Christina Cardoza

May 11, 2015 5:50:30 PM

Amazon has a lot of hoops to jump through before it can bring its drone delivery service to life in the United States. But new details have surfaced that shed some light on what the company is planning—and it’s not your average drone delivery service.

According to a patent recently published by the U.S. Patent and Trademark Office, Amazon’s drones will be able to locate users and deliver the packages wherever they are. With the delivery option “Bring It To Me,” Prime Air will be able to use a user’s GPS, wireless or cellular data from their mobile device in order to determine their location.

“With this option, the actual location of the user is determined and the UAV delivers the item to the current location of the user,” according to the patent. "The current location of the user may be based on, for example, a determined location of a portable device (e.g., mobile phone) associated with the user, the location of the network utilized by the user when placing the order, etc."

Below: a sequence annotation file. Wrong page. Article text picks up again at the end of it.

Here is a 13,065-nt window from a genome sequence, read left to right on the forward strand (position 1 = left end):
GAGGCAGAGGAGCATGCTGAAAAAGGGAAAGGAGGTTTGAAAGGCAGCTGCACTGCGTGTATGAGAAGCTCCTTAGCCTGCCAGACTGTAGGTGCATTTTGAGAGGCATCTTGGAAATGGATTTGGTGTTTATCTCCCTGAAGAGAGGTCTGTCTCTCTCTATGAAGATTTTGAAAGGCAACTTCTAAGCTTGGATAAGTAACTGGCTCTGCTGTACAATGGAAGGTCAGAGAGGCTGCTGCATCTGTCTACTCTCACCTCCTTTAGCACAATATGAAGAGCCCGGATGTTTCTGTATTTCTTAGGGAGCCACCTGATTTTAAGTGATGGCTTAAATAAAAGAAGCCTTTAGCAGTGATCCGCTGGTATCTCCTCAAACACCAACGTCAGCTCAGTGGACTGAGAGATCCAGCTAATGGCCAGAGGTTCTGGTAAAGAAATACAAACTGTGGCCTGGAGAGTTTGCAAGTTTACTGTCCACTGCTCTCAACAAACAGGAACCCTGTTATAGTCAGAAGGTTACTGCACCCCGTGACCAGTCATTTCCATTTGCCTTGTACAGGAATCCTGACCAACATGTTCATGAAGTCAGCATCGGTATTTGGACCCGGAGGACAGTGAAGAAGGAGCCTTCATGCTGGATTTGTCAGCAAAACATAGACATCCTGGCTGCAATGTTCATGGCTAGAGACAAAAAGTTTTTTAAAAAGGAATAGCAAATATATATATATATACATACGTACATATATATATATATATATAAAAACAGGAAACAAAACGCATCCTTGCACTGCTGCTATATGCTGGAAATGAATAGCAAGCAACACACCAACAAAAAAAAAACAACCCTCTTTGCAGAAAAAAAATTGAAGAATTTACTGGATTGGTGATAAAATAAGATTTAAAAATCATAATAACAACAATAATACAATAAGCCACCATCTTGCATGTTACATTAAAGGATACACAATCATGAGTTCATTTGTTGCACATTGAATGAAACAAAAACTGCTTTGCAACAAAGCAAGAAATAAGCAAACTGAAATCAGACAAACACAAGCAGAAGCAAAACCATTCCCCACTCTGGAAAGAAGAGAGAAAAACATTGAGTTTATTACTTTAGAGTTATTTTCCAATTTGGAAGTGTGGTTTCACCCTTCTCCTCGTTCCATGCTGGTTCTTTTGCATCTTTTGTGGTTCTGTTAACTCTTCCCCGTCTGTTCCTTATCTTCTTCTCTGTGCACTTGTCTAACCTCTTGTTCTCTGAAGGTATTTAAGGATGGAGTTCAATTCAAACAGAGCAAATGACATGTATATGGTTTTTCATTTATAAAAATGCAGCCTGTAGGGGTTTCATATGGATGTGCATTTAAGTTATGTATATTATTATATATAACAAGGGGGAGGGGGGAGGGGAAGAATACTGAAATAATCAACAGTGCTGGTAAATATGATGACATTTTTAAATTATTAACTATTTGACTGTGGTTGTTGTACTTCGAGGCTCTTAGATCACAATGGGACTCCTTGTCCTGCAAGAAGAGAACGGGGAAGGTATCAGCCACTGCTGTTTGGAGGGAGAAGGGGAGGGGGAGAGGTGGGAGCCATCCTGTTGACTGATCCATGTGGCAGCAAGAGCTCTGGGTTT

In addition, Amazon’s drones will be able to periodically monitor a user’s location, so if the person moves around, the drone will find him and deliver their package.

“For example, the user may place an order for an item while at home, select to have the item delivered to their current location (delivery within 30 minutes of the order), and then leave to go to their friend's house, which is three blocks away from their home,” according to the patent.

The patent also reveals that the drones will be able to:

  • Monitor humans and animals in order to modify its path if necessary
  • Talk to other drones to obtain environmental, weather and traffic information
  • Determine whether or not it has a safe place to land.

“It looks like science fiction, but it's real. One day, seeing Prime Air vehicles will be as normal as seeing mail trucks on the road,” the company wrote on its website.

Amazon Prime Air requires beyond-line-of-sight operations, which are currently banned from the Federal Aviation Agency. But the FAA recently unveiled a new initiative to study BLOS.

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